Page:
Ten months after vegetable seller Mohamed Bouazizi set himself ablaze in a desperate act of protest against poverty and government repression which spurred the Arab Spring uprisings, Tunisians are flocking to the polls to cast a vote to install the first democratic government in their nation’s history. By all accounts, the turnout is large, but the voting is taking place peacefully. Tunisians are dipping their fingers in blue ink to mark the fact that they casted a ballot.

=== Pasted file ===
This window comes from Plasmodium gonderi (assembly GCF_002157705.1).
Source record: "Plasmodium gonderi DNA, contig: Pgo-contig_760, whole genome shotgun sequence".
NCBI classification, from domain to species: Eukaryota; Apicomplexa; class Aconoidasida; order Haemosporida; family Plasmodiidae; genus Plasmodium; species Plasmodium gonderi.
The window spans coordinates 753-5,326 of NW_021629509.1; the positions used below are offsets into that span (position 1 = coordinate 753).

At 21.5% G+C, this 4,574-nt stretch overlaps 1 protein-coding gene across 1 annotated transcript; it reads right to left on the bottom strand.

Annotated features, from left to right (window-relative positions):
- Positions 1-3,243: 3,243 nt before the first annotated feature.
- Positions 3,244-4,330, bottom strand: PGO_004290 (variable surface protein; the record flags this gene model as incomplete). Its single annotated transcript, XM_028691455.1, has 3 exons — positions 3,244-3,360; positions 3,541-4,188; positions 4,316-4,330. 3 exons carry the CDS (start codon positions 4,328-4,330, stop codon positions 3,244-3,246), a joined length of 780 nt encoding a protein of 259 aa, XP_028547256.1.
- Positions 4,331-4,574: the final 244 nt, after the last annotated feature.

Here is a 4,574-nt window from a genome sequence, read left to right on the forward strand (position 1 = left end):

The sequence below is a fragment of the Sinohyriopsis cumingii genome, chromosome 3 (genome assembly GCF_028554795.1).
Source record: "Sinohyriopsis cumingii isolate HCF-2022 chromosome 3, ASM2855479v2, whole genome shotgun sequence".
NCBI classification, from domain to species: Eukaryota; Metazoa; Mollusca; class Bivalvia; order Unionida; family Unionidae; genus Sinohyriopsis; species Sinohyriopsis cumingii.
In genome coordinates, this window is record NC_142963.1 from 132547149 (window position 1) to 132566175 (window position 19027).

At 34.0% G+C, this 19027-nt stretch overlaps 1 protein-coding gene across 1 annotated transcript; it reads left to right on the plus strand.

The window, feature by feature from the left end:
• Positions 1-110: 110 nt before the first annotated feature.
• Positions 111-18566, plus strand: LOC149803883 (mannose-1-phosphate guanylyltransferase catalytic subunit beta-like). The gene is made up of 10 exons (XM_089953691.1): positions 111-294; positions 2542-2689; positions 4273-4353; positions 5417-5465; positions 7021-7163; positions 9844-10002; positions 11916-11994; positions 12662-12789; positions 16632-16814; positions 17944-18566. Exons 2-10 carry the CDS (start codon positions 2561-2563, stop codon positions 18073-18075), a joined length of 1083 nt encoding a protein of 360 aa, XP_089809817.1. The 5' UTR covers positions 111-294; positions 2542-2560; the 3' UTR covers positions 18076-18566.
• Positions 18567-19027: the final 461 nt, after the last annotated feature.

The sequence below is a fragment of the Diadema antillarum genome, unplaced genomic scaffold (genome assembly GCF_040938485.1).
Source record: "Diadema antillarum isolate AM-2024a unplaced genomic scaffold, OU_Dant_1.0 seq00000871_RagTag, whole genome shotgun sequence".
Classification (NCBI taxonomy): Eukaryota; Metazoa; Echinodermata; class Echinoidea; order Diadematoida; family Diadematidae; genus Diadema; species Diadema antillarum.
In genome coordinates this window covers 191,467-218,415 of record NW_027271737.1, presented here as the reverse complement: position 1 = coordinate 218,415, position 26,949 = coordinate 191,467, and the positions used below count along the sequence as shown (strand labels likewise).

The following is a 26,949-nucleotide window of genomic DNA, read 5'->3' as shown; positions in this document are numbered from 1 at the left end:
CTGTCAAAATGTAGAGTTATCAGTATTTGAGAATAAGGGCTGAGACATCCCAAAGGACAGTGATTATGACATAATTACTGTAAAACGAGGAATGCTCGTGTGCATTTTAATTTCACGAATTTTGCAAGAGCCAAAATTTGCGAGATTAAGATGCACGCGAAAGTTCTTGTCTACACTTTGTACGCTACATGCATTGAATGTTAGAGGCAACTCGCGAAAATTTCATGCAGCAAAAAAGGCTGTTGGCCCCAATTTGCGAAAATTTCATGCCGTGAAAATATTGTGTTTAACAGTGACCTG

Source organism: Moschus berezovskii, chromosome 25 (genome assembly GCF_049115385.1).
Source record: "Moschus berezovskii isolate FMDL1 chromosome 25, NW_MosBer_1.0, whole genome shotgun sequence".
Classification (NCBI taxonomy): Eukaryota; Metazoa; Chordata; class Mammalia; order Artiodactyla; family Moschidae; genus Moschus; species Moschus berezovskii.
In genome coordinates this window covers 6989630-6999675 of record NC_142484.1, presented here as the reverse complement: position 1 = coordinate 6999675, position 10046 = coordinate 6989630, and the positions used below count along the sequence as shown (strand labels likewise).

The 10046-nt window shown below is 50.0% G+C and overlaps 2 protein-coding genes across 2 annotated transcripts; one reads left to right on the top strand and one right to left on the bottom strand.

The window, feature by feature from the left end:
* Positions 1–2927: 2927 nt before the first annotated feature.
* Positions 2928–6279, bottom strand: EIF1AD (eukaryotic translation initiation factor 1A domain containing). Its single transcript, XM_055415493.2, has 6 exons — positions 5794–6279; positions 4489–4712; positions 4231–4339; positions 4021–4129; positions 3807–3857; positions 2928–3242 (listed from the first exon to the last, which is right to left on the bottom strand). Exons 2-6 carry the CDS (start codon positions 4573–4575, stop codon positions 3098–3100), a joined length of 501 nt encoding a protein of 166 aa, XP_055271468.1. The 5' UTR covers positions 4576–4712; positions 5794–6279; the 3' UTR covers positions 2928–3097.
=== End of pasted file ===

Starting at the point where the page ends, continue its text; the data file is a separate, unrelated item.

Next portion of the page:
Having been run for decades by French-inspired secularism, Tunisia is expected to usher in a government that embraces a Turkish-inspired Islamic-led democracy. Rached Ghannouchi, the head of the favored Islamic Ennahda party, is pictured below (top left) waving a blue-dyed finger after casting his vote. “I have never thought that I would actually stand in a long line to elect the party I like. I am really grateful for this unique opportunity and long to see more progress,” said one Tunisian school supervisor.